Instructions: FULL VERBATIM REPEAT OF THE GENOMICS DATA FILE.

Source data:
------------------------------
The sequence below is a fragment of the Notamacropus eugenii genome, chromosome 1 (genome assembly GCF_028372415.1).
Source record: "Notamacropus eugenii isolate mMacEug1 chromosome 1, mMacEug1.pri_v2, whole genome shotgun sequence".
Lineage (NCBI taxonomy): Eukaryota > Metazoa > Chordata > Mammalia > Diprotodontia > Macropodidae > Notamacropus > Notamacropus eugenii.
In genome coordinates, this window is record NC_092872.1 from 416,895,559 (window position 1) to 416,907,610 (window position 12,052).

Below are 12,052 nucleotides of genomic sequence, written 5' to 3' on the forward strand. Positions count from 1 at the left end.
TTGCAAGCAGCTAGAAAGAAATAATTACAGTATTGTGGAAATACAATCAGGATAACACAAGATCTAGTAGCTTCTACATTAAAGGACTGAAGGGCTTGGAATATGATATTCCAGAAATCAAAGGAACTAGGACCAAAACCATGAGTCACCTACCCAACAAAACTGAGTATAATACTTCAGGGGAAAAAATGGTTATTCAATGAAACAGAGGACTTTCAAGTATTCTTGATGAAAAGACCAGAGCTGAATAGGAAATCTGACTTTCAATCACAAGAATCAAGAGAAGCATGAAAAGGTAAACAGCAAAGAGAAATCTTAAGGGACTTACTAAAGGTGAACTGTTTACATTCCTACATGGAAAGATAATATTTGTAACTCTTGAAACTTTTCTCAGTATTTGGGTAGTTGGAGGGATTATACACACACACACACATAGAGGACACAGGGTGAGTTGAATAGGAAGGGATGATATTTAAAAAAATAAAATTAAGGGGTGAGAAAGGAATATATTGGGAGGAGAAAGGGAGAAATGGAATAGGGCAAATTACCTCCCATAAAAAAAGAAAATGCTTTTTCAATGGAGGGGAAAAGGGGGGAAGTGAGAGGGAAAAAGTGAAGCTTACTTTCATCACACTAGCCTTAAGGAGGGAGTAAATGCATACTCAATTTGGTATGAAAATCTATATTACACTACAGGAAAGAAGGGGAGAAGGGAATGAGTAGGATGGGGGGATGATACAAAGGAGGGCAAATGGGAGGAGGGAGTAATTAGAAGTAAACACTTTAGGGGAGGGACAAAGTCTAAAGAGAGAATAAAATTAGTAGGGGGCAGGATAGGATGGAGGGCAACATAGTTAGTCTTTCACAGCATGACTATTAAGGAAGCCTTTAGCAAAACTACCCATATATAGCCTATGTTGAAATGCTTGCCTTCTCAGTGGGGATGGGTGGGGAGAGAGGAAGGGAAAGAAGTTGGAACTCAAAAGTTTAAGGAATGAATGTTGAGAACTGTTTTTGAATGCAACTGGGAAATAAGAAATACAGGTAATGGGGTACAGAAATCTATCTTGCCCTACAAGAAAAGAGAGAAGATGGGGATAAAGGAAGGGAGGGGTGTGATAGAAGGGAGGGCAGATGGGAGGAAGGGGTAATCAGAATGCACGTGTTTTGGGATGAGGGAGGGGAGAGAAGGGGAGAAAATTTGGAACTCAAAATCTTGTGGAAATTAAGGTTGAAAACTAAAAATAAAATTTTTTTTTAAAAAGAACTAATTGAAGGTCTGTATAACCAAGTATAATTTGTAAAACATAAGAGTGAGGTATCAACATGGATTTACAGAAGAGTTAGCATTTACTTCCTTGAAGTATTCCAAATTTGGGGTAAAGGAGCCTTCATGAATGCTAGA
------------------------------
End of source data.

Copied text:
The sequence below is a fragment of the Notamacropus eugenii genome, chromosome 1 (genome assembly GCF_028372415.1).
Source record: "Notamacropus eugenii isolate mMacEug1 chromosome 1, mMacEug1.pri_v2, whole genome shotgun sequence".
Lineage (NCBI taxonomy): Eukaryota > Metazoa > Chordata > Mammalia > Diprotodontia > Macropodidae > Notamacropus > Notamacropus eugenii.
In genome coordinates, this window is record NC_092872.1 from 416,895,559 (window position 1) to 416,907,610 (window position 12,052).

Below are 12,052 nucleotides of genomic sequence, written 5' to 3' on the forward strand. Positions count from 1 at the left end.
TTGCAAGCAGCTAGAAAGAAATAATTACAGTATTGTGGAAATACAATCAGGATAACACAAGATCTAGTAGCTTCTACATTAAAGGACTGAAGGGCTTGGAATATGATATTCCAGAAATCAAAGGAACTAGGACCAAAACCATGAGTCACCTACCCAACAAAACTGAGTATAATACTTCAGGGGAAAAAATGGTTATTCAATGAAACAGAGGACTTTCAAGTATTCTTGATGAAAAGACCAGAGCTGAATAGGAAATCTGACTTTCAATCACAAGAATCAAGAGAAGCATGAAAAGGTAAACAGCAAAGAGAAATCTTAAGGGACTTACTAAAGGTGAACTGTTTACATTCCTACATGGAAAGATAATATTTGTAACTCTTGAAACTTTTCTCAGTATTTGGGTAGTTGGAGGGATTATACACACACACACACATAGAGGACACAGGGTGAGTTGAATAGGAAGGGATGATATTTAAAAAAATAAAATTAAGGGGTGAGAAAGGAATATATTGGGAGGAGAAAGGGAGAAATGGAATAGGGCAAATTACCTCCCATAAAAAAAGAAAATGCTTTTTCAATGGAGGGGAAAAGGGGGGAAGTGAGAGGGAAAAAGTGAAGCTTACTTTCATCACACTAGCCTTAAGGAGGGAGTAAATGCATACTCAATTTGGTATGAAAATCTATATTACACTACAGGAAAGAAGGGGAGAAGGGAATGAGTAGGATGGGGGGATGATACAAAGGAGGGCAAATGGGAGGAGGGAGTAATTAGAAGTAAACACTTTAGGGGAGGGACAAAGTCTAAAGAGAGAATAAAATTAGTAGGGGGCAGGATAGGATGGAGGGCAACATAGTTAGTCTTTCACAGCATGACTATTAAGGAAGCCTTTAGCAAAACTACCCATATATAGCCTATGTTGAAATGCTTGCCTTCTCAGTGGGGATGGGTGGGGAGAGAGGAAGGGAAAGAAGTTGGAACTCAAAAGTTTAAGGAATGAATGTTGAGAACTGTTTTTGAATGCAACTGGGAAATAAGAAATACAGGTAATGGGGTACAGAAATCTATCTTGCCCTACAAGAAAAGAGAGAAGATGGGGATAAAGGAAGGGAGGGGTGTGATAGAAGGGAGGGCAGATGGGAGGAAGGGGTAATCAGAATGCACGTGTTTTGGGATGAGGGAGGGGAGAGAAGGGGAGAAAATTTGGAACTCAAAATCTTGTGGAAATTAAGGTTGAAAACTAAAAATAAAATTTTTTTTTAAAAAGAACTAATTGAAGGTCTGTATAACCAAGTATAATTTGTAAAACATAAGAGTGAGGTATCAACATGGATTTACAGAAGAGTTAGCATTTACTTCCTTGAAGTATTCCAAATTTGGGGTAAAGGAGCCTTCATGAATGCTAGA